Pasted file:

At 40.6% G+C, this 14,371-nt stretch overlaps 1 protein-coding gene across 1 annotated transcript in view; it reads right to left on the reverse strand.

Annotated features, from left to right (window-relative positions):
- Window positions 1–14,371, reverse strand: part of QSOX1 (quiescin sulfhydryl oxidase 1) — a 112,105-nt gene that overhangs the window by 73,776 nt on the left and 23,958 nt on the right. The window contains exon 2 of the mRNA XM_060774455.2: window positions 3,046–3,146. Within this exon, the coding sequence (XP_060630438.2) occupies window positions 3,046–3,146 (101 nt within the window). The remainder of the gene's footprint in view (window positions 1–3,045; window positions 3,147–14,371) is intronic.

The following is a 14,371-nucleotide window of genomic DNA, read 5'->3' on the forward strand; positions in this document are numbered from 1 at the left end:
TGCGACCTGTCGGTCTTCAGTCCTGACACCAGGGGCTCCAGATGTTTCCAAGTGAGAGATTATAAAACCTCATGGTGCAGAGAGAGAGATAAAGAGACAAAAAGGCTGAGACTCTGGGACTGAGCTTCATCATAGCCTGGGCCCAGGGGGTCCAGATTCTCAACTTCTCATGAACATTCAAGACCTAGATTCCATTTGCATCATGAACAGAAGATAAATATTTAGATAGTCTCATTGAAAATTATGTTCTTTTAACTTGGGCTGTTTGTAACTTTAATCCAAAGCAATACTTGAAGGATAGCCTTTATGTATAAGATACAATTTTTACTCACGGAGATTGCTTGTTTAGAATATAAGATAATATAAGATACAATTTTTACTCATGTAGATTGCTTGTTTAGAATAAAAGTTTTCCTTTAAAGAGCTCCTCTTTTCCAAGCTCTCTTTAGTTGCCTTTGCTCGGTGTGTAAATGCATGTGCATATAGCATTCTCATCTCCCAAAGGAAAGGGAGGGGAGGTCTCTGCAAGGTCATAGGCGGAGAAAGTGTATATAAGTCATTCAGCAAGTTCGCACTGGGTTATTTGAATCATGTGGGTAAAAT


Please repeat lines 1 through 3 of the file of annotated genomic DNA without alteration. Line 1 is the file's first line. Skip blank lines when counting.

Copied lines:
At 40.6% G+C, this 14,371-nt stretch overlaps 1 protein-coding gene across 1 annotated transcript in view; it reads right to left on the reverse strand.

Annotated features, from left to right (window-relative positions):
- Window positions 1–14,371, reverse strand: part of QSOX1 (quiescin sulfhydryl oxidase 1) — a 112,105-nt gene that overhangs the window by 73,776 nt on the left and 23,958 nt on the right. The window contains exon 2 of the mRNA XM_060774455.2: window positions 3,046–3,146. Within this exon, the coding sequence (XP_060630438.2) occupies window positions 3,046–3,146 (101 nt within the window). The remainder of the gene's footprint in view (window positions 1–3,045; window positions 3,147–14,371) is intronic.